It’s not even Election Day yet in the United States, and here I am urging my fellow American citizens to get out and vote. Why? Many reasons! First, this is a critical election. Due to the pandemic and to help spread folks out a bit more many states have opened up early and absentee voting. It’s also becoming clear that there will be a big turnout, so the sooner you cast your vote, the quicker it can be counted.
“We do not have government by the majority. We have government by the majority who participate.”Thomas Jefferson
I voted last week. Washington State has been vote-by-mail as long as I’ve lived here as a voting-age adult. It’s an incredible process and one I’ve always appreciated. It’s very secure. It prevents villains from doing scummy things like shutting down or limiting polling places or purging voter rolls. They even have a handy tracker showing you where your vote is in the process. (If your state doesn’t have this, you should ask for it.)
Make time to vote. If you don’t or can’t do it early. Then be sure to make time on Election Day. (That’s Tuesday, November 3 this year.) Most states require employers to give you paid time off to head to the polls, and in states that don’t have specific laws, you’ll find that employers will often give you time off. (You can check which states have voting laws at vote411.com.)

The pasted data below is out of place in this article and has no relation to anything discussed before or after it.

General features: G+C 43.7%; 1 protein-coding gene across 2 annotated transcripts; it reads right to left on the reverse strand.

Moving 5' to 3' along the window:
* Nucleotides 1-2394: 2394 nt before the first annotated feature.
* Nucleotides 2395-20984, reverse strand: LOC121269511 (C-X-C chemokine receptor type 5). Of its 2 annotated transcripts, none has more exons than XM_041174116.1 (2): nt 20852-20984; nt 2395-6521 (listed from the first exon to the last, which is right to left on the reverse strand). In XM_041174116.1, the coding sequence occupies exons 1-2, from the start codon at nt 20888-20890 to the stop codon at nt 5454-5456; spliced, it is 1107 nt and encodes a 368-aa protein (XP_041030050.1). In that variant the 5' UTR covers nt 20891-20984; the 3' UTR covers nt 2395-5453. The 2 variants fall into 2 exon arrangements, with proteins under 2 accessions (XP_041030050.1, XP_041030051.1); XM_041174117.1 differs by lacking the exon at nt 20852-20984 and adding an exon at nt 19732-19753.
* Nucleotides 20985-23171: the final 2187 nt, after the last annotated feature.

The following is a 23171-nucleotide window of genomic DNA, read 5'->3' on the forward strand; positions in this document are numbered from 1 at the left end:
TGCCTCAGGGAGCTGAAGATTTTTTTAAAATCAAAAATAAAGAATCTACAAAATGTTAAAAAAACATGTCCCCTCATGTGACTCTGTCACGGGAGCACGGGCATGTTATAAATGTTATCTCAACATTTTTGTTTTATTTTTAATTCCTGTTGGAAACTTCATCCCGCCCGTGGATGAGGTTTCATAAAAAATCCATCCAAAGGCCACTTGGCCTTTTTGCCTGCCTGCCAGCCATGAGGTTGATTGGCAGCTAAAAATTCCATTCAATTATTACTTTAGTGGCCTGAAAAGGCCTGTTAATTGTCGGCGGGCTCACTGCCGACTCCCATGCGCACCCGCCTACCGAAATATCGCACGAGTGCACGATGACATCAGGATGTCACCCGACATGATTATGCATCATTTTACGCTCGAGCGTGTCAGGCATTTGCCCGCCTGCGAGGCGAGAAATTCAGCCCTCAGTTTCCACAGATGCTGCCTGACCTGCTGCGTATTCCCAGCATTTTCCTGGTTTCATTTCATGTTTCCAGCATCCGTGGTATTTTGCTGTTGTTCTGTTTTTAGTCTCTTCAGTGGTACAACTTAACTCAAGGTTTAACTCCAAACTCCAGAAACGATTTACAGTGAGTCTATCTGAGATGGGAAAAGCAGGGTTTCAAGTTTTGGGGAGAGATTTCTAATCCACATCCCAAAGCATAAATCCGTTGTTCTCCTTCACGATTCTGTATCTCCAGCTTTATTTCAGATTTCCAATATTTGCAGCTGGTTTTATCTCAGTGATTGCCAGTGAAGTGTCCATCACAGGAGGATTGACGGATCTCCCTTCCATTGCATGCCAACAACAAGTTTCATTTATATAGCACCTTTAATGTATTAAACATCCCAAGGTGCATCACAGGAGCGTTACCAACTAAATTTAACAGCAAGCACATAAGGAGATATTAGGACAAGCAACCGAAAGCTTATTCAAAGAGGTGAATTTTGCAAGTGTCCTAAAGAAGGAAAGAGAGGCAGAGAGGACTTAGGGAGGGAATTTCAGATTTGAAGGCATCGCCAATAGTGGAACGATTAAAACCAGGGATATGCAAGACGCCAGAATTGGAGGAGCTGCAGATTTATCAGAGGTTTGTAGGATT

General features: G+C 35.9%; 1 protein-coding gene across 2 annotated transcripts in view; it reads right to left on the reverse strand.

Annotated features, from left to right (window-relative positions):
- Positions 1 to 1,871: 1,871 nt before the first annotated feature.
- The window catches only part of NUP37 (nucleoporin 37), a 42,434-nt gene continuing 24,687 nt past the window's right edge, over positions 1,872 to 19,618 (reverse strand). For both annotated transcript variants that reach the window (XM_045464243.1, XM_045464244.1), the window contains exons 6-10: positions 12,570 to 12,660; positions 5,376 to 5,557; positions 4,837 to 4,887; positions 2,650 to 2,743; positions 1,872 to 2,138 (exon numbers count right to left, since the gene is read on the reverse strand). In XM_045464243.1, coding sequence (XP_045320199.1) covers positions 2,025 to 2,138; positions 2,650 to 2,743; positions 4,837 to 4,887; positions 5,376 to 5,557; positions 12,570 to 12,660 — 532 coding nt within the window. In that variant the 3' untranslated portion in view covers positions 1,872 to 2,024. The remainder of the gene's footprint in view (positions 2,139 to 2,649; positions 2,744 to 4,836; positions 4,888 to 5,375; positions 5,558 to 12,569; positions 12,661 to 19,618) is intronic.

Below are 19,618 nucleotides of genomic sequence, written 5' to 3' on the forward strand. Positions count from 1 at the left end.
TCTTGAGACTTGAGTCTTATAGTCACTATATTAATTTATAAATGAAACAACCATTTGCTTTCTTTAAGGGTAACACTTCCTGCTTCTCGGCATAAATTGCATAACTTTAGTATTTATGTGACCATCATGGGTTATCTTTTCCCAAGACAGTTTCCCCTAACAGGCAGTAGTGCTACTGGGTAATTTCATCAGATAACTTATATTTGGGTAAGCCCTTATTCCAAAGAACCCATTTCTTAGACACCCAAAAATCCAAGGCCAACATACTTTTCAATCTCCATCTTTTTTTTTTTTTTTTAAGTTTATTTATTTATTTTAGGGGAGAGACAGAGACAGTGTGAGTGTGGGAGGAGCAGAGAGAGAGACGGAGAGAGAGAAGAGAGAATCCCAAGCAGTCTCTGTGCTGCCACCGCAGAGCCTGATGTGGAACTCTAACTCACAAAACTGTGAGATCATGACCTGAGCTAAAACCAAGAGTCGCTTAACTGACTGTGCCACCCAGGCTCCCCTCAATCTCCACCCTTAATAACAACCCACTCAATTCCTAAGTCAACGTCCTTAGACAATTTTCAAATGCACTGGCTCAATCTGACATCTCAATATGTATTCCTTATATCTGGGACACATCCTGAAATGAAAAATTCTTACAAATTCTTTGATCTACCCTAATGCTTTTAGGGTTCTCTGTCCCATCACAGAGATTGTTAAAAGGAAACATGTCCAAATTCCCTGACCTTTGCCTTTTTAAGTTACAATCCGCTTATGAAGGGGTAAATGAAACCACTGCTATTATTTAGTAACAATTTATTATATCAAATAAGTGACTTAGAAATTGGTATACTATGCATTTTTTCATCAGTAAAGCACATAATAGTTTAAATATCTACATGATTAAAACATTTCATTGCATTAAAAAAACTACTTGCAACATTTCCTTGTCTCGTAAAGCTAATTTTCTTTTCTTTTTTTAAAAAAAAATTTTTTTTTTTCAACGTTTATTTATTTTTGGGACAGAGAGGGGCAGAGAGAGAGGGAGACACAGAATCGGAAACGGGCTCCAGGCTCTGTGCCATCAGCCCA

I mention this every election, and I will keep mentioning it until I don’t have to anymore: anyone trying to prevent or make it difficult for citizens to vote are the bad guys. As an American citizen, no one has the right to stop you from voting. Your voice deserves to be counted. If you’re in line to vote when the polls close, they are legally required to allow you to vote. If you’re intimidated at polls or have problems voting, keep these numbers handy:
- 866-Our-Vote (English)
- 866-Ve-Y-Vota (Spanish)
- 866-API-Vote (Asian Languages)
Find out more information at 866ourvote.org.
So let’s do our civic duty, submit out ballots, and participate in our electoral process.